Personalized Medicine: Balancing the Promise and Peril of ... Personalized Medicine: Balancing the Promise and Peril of ...Presentation Transcript
Personalized Medicine: Balancing the Promise and Peril of Pharmacogenomics Tamara Zemlo, Ph.D., MPH Executive Director The Science Advisory Board
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Pharmacogenomics: Perspectives from the Bench and the Bedside
Study sponsored by The Science Advisory Board
Provide insights into technologies, challenges and opportunities of SNP-based pharmacogenomics research
Conducted in June 2005
Over 500 respondents
What is it?
Developing drugs on the basis of individual genetic differences
How does it work?
Tailoring therapies to genetically similar subpopulations results in improved efficacy and less toxicity
What is it based upon?
Pharmacogenomics = Pharmacology + Genomics
The study of genome-derived data to predict a body’s response to a drug or susceptibility to a disease:
Human genetic variation in DNA
Single nucleotide polymorphisms (SNPs)
Copy number differences
RNA and protein expression differences
Occur when a single nucleotide (A,T,C,or G) in the genome sequence is altered, e.g., A A GGCTAA to A T GGCTAA
Comprise 90% of all human genetic variation
Exist every 100 to 300 bases along the 3-billion-base human genome
Found in both coding (i.e., gene) and noncoding regions of the genome.
Usually have no effect on cell function, but some could predispose people to disease or influence their response to a drug
Ethical Hotspots Economic Pandora Research Social Clinical
Economic Research Clinical Social Ethical Issues: Research
Research Issues Deciding on a Research Focus: • Single gene (i.e., easier to treat) • Polygenic diseases and/or disorders (i.e., harder to treat) Consequence: Potential to develop drugs for a specific genotype that are harmful to other genotypes
Research Issues Demonstrating Utility: Just because a mutation is associated with a specific disease does not mean its gene would make an effective drug target.
Research Issues • Narrower target population could exclude those who might also benefit from therapies • Evaluating therapies in smaller, targeted trials might miss critical, albeit rare, adverse drug events Translating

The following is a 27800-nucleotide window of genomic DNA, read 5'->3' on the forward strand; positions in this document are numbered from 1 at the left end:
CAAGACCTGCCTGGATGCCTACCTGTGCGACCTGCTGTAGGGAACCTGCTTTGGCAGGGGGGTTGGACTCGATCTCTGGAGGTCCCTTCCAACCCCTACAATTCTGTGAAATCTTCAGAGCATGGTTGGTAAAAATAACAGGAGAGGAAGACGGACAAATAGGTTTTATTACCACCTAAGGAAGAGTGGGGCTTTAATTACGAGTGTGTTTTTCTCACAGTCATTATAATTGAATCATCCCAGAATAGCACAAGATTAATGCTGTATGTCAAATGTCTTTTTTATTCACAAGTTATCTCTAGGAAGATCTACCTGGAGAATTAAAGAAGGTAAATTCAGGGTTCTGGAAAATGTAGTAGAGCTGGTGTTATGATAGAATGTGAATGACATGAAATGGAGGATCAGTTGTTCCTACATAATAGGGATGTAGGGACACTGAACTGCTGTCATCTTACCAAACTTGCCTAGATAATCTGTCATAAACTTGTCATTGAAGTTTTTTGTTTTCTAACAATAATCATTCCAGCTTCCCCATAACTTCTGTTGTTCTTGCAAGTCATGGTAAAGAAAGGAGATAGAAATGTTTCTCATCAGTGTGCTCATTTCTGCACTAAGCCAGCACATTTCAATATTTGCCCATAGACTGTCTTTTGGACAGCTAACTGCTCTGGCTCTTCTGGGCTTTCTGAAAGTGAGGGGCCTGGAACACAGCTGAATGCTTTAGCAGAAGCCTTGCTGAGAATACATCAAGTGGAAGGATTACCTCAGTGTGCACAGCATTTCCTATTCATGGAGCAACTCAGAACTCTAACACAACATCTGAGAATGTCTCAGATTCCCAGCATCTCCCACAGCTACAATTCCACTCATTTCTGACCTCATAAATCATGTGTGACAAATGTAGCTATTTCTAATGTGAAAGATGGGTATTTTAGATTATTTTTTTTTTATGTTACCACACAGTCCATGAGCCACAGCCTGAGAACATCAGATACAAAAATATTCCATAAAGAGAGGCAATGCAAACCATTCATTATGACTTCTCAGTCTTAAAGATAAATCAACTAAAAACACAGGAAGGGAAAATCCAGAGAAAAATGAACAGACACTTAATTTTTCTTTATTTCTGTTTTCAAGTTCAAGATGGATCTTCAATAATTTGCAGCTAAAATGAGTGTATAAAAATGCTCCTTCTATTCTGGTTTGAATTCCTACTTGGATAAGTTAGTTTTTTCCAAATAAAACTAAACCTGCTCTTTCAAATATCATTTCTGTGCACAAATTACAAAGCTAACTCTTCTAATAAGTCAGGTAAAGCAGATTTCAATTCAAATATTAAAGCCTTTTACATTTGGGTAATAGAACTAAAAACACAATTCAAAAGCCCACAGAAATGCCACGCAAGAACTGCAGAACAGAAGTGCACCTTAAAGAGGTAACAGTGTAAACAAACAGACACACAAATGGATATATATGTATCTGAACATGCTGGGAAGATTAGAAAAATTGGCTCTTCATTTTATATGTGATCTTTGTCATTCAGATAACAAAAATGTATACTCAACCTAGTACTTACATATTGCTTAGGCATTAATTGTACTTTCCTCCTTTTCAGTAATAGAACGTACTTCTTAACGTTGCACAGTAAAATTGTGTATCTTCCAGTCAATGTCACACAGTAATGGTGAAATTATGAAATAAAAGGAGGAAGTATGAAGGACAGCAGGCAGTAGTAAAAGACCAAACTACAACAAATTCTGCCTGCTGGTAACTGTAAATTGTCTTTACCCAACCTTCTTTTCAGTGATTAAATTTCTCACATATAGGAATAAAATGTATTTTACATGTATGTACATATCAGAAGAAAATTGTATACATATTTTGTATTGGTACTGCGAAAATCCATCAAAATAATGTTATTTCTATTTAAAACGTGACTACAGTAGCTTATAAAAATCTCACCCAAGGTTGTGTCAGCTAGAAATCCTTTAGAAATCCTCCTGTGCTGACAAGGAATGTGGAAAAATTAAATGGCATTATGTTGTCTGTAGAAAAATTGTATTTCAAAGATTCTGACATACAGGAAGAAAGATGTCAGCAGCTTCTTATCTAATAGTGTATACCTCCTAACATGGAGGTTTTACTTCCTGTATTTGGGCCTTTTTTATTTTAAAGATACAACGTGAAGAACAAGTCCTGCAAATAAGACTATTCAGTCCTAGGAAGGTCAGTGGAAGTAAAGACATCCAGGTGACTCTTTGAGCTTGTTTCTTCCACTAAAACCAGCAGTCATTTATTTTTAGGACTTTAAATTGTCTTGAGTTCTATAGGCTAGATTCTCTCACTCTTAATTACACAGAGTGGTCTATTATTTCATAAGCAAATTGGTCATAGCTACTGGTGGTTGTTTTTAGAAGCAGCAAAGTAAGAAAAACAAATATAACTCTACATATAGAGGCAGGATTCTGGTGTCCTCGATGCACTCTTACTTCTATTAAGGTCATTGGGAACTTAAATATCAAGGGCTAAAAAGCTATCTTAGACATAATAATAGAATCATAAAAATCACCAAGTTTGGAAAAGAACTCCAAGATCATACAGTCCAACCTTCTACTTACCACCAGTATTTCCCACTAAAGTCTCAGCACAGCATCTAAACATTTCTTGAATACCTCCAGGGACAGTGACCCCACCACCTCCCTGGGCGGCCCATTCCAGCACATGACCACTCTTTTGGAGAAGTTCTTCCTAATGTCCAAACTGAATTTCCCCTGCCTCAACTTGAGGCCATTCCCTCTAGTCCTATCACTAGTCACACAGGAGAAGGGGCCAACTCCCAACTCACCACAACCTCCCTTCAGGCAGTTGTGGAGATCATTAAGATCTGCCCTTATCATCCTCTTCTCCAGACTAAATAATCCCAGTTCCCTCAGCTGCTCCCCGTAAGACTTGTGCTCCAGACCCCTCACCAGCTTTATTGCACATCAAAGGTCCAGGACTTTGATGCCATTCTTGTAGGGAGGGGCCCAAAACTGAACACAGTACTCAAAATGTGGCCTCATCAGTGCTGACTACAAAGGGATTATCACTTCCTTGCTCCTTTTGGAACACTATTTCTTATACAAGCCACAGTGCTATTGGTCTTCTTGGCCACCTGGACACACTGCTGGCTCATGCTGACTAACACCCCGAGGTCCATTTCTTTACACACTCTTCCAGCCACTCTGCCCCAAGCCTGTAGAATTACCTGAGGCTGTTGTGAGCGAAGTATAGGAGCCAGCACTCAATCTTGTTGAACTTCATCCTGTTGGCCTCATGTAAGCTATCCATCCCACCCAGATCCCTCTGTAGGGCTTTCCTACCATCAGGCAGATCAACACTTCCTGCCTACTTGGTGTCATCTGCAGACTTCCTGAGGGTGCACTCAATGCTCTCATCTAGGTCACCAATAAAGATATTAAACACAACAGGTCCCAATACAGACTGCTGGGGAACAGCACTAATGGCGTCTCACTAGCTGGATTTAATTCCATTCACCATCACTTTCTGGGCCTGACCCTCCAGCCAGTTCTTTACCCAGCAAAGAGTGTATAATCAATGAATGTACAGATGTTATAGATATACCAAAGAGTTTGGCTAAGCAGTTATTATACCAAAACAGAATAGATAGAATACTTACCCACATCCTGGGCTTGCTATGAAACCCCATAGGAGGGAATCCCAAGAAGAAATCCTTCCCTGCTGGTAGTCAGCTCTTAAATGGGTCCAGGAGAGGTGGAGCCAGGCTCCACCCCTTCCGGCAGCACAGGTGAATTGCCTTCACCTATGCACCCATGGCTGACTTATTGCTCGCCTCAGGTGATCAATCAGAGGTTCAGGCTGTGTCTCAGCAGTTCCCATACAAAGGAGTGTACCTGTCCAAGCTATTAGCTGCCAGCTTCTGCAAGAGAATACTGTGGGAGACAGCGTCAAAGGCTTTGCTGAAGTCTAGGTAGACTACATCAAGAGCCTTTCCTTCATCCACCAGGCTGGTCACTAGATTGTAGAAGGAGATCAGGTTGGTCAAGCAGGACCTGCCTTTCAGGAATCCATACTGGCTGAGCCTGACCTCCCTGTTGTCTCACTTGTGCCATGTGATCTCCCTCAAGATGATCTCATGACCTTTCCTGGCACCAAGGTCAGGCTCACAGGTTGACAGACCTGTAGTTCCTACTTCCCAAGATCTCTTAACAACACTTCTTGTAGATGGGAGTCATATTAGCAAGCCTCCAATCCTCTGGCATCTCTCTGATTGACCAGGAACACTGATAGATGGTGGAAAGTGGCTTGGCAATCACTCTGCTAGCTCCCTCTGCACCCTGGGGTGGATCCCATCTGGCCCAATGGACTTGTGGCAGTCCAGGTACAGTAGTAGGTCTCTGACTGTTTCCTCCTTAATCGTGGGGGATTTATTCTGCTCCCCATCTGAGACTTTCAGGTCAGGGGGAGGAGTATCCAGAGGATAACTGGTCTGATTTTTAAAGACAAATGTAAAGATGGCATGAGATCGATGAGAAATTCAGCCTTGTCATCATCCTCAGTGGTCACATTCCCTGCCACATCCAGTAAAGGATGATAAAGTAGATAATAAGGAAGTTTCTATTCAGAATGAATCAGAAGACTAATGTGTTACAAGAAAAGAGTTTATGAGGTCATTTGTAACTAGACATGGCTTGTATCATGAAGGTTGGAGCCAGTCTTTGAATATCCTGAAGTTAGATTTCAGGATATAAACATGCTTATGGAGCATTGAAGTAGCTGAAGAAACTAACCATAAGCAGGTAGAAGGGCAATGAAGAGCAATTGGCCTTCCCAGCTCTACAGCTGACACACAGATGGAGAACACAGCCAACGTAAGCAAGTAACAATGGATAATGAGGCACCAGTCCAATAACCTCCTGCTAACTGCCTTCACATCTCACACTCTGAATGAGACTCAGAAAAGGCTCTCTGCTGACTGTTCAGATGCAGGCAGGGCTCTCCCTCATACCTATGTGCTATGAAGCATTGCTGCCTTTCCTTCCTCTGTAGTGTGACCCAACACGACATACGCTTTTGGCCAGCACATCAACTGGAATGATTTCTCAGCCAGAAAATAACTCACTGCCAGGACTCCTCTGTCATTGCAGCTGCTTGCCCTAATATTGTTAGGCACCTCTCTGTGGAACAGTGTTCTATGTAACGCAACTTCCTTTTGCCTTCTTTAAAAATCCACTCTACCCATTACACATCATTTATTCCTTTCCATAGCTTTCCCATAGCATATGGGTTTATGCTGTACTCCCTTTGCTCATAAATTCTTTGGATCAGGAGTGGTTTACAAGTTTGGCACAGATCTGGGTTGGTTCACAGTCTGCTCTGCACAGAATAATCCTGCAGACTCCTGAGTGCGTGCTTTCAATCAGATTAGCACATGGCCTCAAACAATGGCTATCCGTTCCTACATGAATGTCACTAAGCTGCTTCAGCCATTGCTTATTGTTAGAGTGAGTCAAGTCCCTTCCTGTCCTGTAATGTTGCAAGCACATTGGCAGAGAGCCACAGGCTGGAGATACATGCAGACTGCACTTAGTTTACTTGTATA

Economic Research Clinical Social Ethical Issues: Clinical
Putting Testing into Practice :
Who should be offered testing?
What training or certification should be required to administer, interpret and explain tests?
How should tests be integrated into the current standard of care?
Clinical Issues Family History Pharmacogenomics Profile Manage Protect Create Confidentiality Privacy Patient Record Current Health Status
Economic Research Clinical Social Ethical Issues: Social
• Impact of individual allelic variations on identity (i.e., diversity and ethnicity)
Effect(s) on health care inequalities
Will more information make our world a better place?
Social Issues Challenges: • Preventing discrimination: Insurance Jobs Educational opportunities • Legal implications: Regulation Enforcement Prosecution Restitution
Will I develop this disease ten years from now?
• Do I want to know my susceptibility to this incurable disease?
• Can I indulge in unhealthy habits (e.g., smoking, junk
food, not exercising, etc.) if I don’t have a particular disease susceptibility?
Economic Clinical Research Social Ethical Issues: Economic
Pharmaceutical Business Decisions:
Deciding which pharmacogenomics profile(s) to develop therapies for (e.g., fate of “orphan polymorphisms”)
Hoarding SNP mutations to gain a market advantage
What are the public health consequences of these decisions?